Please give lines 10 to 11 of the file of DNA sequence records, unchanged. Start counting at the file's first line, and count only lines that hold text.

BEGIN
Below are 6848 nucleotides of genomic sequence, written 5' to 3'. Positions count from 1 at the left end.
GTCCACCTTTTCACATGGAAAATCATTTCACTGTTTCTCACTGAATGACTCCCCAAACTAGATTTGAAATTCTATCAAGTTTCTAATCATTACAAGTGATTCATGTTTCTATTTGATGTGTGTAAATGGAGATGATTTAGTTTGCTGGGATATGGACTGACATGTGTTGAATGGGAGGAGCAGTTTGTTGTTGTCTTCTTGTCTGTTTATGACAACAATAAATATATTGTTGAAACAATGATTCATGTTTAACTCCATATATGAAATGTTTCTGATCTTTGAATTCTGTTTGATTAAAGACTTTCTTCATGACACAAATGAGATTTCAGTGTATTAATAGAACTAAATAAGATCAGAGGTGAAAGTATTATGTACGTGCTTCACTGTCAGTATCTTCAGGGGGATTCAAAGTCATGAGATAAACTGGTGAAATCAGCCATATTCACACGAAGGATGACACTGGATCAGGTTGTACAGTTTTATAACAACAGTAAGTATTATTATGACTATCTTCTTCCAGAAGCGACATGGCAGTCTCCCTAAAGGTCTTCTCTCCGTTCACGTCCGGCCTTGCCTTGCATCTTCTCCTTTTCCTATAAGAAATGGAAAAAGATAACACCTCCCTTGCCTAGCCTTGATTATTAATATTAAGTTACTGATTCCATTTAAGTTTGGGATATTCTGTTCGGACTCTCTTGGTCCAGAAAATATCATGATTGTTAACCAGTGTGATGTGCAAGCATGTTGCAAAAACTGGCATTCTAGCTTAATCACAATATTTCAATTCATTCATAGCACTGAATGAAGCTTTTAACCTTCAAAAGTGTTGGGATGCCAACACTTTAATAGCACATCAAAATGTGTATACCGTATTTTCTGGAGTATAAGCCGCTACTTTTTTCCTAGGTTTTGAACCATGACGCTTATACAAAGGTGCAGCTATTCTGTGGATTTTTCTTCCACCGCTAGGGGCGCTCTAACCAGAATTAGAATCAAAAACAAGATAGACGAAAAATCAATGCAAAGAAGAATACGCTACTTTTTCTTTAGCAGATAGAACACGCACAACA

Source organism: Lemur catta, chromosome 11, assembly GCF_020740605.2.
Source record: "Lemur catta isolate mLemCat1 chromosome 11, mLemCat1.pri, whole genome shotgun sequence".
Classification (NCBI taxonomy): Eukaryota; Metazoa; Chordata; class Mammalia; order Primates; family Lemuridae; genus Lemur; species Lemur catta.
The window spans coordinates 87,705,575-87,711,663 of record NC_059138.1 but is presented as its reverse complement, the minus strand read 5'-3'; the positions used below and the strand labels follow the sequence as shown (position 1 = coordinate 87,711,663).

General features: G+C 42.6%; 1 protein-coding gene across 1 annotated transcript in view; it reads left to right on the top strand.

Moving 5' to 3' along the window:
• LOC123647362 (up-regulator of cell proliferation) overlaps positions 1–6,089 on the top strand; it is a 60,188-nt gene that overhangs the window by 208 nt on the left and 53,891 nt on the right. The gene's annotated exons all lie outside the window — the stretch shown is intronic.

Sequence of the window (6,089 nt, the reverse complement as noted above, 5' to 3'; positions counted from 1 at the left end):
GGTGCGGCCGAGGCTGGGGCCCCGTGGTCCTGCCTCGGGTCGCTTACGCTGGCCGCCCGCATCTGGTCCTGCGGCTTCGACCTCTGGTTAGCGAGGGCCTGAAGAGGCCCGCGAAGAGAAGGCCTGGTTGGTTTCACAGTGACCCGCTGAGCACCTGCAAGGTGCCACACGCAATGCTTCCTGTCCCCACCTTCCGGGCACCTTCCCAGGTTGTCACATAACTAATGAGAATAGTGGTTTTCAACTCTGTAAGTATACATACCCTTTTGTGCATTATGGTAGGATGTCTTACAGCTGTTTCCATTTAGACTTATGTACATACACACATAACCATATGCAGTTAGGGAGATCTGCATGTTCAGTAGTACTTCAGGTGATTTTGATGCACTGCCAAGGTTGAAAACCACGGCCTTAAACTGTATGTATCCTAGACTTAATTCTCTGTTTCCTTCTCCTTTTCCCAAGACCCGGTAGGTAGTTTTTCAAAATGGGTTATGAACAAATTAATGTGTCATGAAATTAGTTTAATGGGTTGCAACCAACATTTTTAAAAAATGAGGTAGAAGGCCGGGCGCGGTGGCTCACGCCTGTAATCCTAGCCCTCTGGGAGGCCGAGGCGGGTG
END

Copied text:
Sequence of the window (6,089 nt, the reverse complement as noted above, 5' to 3'; positions counted from 1 at the left end):
GGTGCGGCCGAGGCTGGGGCCCCGTGGTCCTGCCTCGGGTCGCTTACGCTGGCCGCCCGCATCTGGTCCTGCGGCTTCGACCTCTGGTTAGCGAGGGCCTGAAGAGGCCCGCGAAGAGAAGGCCTGGTTGGTTTCACAGTGACCCGCTGAGCACCTGCAAGGTGCCACACGCAATGCTTCCTGTCCCCACCTTCCGGGCACCTTCCCAGGTTGTCACATAACTAATGAGAATAGTGGTTTTCAACTCTGTAAGTATACATACCCTTTTGTGCATTATGGTAGGATGTCTTACAGCTGTTTCCATTTAGACTTATGTACATACACACATAACCATATGCAGTTAGGGAGATCTGCATGTTCAGTAGTACTTCAGGTGATTTTGATGCACTGCCAAGGTTGAAAACCACGGCCTTAAACTGTATGTATCCTAGACTTAATTCTCTGTTTCCTTCTCCTTTTCCCAAGACCCGGTAGGTAGTTTTTCAAAATGGGTTATGAACAAATTAATGTGTCATGAAATTAGTTTAATGGGTTGCAACCAACATTTTTAAAAAATGAGGTAGAAGGCCGGGCGCGGTGGCTCACGCCTGTAATCCTAGCCCTCTGGGAGGCCGAGGCGGGTG